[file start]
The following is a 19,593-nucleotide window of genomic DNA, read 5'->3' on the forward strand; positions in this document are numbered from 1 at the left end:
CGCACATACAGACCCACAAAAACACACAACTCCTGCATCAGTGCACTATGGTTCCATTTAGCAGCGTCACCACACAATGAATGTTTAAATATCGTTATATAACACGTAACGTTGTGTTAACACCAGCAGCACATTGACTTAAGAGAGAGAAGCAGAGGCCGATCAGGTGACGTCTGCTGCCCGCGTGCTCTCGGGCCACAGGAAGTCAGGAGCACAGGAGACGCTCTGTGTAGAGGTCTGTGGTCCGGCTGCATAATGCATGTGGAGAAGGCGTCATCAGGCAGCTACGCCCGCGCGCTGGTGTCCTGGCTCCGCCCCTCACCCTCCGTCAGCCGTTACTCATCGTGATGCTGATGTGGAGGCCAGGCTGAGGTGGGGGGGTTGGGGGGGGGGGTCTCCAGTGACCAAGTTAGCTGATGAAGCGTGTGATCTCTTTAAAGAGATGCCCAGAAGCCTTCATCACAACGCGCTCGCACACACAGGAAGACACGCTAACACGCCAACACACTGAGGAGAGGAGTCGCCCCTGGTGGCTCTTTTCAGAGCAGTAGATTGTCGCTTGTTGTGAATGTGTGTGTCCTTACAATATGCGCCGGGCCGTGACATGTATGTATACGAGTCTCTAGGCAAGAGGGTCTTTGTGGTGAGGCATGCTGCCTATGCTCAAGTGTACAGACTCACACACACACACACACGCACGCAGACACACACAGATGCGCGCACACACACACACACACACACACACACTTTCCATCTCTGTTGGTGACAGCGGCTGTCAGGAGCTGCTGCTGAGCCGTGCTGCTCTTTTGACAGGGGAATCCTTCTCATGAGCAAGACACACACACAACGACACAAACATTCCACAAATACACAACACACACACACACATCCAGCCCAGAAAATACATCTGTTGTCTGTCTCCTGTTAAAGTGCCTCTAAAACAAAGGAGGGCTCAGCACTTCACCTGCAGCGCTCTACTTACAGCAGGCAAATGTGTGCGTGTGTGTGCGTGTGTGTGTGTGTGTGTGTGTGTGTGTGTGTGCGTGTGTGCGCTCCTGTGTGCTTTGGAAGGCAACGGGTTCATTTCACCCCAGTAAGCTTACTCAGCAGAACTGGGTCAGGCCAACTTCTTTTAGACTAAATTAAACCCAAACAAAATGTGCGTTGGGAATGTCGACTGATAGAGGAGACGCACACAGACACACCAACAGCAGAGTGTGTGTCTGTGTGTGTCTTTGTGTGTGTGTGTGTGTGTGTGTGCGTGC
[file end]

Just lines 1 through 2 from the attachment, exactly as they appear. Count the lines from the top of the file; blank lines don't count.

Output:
The following is a 19,593-nucleotide window of genomic DNA, read 5'->3' on the forward strand; positions in this document are numbered from 1 at the left end:
CGCACATACAGACCCACAAAAACACACAACTCCTGCATCAGTGCACTATGGTTCCATTTAGCAGCGTCACCACACAATGAATGTTTAAATATCGTTATATAACACGTAACGTTGTGTTAACACCAGCAGCACATTGACTTAAGAGAGAGAAGCAGAGGCCGATCAGGTGACGTCTGCTGCCCGCGTGCTCTCGGGCCACAGGAAGTCAGGAGCACAGGAGACGCTCTGTGTAGAGGTCTGTGGTCCGGCTGCATAATGCATGTGGAGAAGGCGTCATCAGGCAGCTACGCCCGCGCGCTGGTGTCCTGGCTCCGCCCCTCACCCTCCGTCAGCCGTTACTCATCGTGATGCTGATGTGGAGGCCAGGCTGAGGTGGGGGGGTTGGGGGGGGGGGTCTCCAGTGACCAAGTTAGCTGATGAAGCGTGTGATCTCTTTAAAGAGATGCCCAGAAGCCTTCATCACAACGCGCTCGCACACACAGGAAGACACGCTAACACGCCAACACACTGAGGAGAGGAGTCGCCCCTGGTGGCTCTTTTCAGAGCAGTAGATTGTCGCTTGTTGTGAATGTGTGTGTCCTTACAATATGCGCCGGGCCGTGACATGTATGTATACGAGTCTCTAGGCAAGAGGGTCTTTGTGGTGAGGCATGCTGCCTATGCTCAAGTGTACAGACTCACACACACACACACACGCACGCAGACACACACAGATGCGCGCACACACACACACACACACACACACACTTTCCATCTCTGTTGGTGACAGCGGCTGTCAGGAGCTGCTGCTGAGCCGTGCTGCTCTTTTGACAGGGGAATCCTTCTCATGAGCAAGACACACACACAACGACACAAACATTCCACAAATACACAACACACACACACACATCCAGCCCAGAAAATACATCTGTTGTCTGTCTCCTGTTAAAGTGCCTCTAAAACAAAGGAGGGCTCAGCACTTCACCTGCAGCGCTCTACTTACAGCAGGCAAATGTGTGCGTGTGTGTGCGTGTGTGTGTGTGTGTGTGTGTGTGTGTGTGTGCGTGTGTGCGCTCCTGTGTGCTTTGGAAGGCAACGGGTTCATTTCACCCCAGTAAGCTTACTCAGCAGAACTGGGTCAGGCCAACTTCTTTTAGACTAAATTAAACCCAAACAAAATGTGCGTTGGGAATGTCGACTGATAGAGGAGACGCACACAGACACACCAACAGCAGAGTGTGTGTCTGTGTGTGTCTTTGTGTGTGTGTGTGTGTGTGTGTGCGTGC